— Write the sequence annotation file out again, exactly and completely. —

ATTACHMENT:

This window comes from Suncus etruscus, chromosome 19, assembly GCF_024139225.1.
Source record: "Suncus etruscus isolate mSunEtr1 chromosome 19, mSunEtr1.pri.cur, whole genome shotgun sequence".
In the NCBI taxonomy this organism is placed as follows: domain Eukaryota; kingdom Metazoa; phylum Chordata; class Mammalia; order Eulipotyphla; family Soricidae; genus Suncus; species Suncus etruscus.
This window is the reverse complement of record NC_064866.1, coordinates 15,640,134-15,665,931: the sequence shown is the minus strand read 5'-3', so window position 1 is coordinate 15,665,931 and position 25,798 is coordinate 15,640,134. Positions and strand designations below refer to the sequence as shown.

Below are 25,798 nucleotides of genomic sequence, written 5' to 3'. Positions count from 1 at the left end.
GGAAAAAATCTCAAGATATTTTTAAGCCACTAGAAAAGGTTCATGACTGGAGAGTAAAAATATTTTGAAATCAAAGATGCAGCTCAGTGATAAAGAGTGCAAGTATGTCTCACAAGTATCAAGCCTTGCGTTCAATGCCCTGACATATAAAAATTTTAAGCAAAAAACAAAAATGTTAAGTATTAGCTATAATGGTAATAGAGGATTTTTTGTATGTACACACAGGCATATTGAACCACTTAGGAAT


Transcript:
This window comes from Suncus etruscus, chromosome 19, assembly GCF_024139225.1.
Source record: "Suncus etruscus isolate mSunEtr1 chromosome 19, mSunEtr1.pri.cur, whole genome shotgun sequence".
In the NCBI taxonomy this organism is placed as follows: domain Eukaryota; kingdom Metazoa; phylum Chordata; class Mammalia; order Eulipotyphla; family Soricidae; genus Suncus; species Suncus etruscus.
This window is the reverse complement of record NC_064866.1, coordinates 15,640,134-15,665,931: the sequence shown is the minus strand read 5'-3', so window position 1 is coordinate 15,665,931 and position 25,798 is coordinate 15,640,134. Positions and strand designations below refer to the sequence as shown.

Below are 25,798 nucleotides of genomic sequence, written 5' to 3'. Positions count from 1 at the left end.
GGAAAAAATCTCAAGATATTTTTAAGCCACTAGAAAAGGTTCATGACTGGAGAGTAAAAATATTTTGAAATCAAAGATGCAGCTCAGTGATAAAGAGTGCAAGTATGTCTCACAAGTATCAAGCCTTGCGTTCAATGCCCTGACATATAAAAATTTTAAGCAAAAAACAAAAATGTTAAGTATTAGCTATAATGGTAATAGAGGATTTTTTGTATGTACACACAGGCATATTGAACCACTTAGGAAT